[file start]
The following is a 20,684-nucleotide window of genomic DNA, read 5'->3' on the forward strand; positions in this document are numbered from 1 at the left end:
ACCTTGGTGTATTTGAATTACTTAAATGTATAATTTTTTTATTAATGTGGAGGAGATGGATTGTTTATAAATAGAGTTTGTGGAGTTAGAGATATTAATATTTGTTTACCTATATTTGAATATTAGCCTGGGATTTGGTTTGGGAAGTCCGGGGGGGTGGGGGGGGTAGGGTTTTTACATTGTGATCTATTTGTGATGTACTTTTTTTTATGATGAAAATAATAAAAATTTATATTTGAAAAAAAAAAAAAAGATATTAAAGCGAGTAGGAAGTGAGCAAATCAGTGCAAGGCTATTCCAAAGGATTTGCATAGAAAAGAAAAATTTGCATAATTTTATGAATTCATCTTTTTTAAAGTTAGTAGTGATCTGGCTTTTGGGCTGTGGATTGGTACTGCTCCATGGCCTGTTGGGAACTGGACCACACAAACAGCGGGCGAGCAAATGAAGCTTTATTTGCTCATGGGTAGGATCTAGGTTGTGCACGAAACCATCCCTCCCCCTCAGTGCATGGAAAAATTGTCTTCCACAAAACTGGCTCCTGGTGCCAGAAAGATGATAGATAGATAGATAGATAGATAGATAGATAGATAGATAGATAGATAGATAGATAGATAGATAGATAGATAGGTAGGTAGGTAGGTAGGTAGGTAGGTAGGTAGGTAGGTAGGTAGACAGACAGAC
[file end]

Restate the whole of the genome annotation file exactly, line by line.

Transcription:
The following is a 20,684-nucleotide window of genomic DNA, read 5'->3' on the forward strand; positions in this document are numbered from 1 at the left end:
ACCTTGGTGTATTTGAATTACTTAAATGTATAATTTTTTTATTAATGTGGAGGAGATGGATTGTTTATAAATAGAGTTTGTGGAGTTAGAGATATTAATATTTGTTTACCTATATTTGAATATTAGCCTGGGATTTGGTTTGGGAAGTCCGGGGGGGTGGGGGGGGTAGGGTTTTTACATTGTGATCTATTTGTGATGTACTTTTTTTTATGATGAAAATAATAAAAATTTATATTTGAAAAAAAAAAAAAAGATATTAAAGCGAGTAGGAAGTGAGCAAATCAGTGCAAGGCTATTCCAAAGGATTTGCATAGAAAAGAAAAATTTGCATAATTTTATGAATTCATCTTTTTTAAAGTTAGTAGTGATCTGGCTTTTGGGCTGTGGATTGGTACTGCTCCATGGCCTGTTGGGAACTGGACCACACAAACAGCGGGCGAGCAAATGAAGCTTTATTTGCTCATGGGTAGGATCTAGGTTGTGCACGAAACCATCCCTCCCCCTCAGTGCATGGAAAAATTGTCTTCCACAAAACTGGCTCCTGGTGCCAGAAAGATGATAGATAGATAGATAGATAGATAGATAGATAGATAGATAGATAGATAGATAGATAGATAGATAGATAGATAGGTAGGTAGGTAGGTAGGTAGGTAGGTAGGTAGGTAGGTAGGTAGACAGACAGAC